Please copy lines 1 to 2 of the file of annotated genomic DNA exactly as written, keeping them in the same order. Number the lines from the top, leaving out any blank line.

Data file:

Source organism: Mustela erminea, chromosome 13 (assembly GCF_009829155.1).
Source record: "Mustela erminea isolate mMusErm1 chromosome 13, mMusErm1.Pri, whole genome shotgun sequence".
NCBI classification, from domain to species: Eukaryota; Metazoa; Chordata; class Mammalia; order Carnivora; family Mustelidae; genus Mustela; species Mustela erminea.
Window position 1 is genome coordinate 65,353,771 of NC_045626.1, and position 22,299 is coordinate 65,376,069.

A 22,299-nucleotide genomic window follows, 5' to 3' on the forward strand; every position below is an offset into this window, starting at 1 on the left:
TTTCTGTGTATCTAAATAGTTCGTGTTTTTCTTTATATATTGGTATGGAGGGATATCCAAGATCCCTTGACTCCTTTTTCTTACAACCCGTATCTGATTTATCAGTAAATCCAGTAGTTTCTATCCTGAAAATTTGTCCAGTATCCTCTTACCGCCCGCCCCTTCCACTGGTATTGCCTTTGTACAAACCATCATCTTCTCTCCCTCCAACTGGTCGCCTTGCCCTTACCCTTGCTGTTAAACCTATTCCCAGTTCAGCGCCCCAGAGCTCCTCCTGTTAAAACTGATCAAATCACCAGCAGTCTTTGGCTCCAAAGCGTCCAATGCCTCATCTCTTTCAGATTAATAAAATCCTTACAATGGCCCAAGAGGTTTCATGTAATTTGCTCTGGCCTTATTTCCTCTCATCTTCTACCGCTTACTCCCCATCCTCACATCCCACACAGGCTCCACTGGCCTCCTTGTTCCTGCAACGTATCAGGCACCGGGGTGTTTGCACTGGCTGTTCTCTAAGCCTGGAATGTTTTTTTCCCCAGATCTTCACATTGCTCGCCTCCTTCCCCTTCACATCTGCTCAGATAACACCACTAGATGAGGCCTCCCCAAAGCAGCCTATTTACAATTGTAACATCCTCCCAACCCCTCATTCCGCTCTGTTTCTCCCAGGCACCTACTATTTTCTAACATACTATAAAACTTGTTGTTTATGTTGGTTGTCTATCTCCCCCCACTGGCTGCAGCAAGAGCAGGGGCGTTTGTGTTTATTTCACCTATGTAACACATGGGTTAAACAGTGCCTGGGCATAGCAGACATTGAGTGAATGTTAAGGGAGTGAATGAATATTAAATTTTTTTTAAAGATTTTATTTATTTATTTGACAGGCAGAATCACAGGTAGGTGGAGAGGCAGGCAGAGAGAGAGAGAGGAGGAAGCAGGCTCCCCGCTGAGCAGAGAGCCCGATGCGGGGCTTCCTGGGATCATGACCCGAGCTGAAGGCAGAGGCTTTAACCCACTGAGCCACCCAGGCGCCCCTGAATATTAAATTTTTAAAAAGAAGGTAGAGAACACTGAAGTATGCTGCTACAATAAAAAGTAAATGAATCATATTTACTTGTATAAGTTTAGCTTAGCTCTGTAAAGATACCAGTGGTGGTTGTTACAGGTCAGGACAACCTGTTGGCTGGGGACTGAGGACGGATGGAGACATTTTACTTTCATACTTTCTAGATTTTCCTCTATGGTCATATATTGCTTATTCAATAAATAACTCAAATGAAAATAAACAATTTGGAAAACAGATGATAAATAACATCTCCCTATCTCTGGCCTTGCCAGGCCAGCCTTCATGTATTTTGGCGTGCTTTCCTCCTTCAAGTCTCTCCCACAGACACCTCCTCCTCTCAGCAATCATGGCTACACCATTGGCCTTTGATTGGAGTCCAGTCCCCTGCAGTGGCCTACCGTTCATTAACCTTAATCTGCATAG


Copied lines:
Source organism: Mustela erminea, chromosome 13 (assembly GCF_009829155.1).
Source record: "Mustela erminea isolate mMusErm1 chromosome 13, mMusErm1.Pri, whole genome shotgun sequence".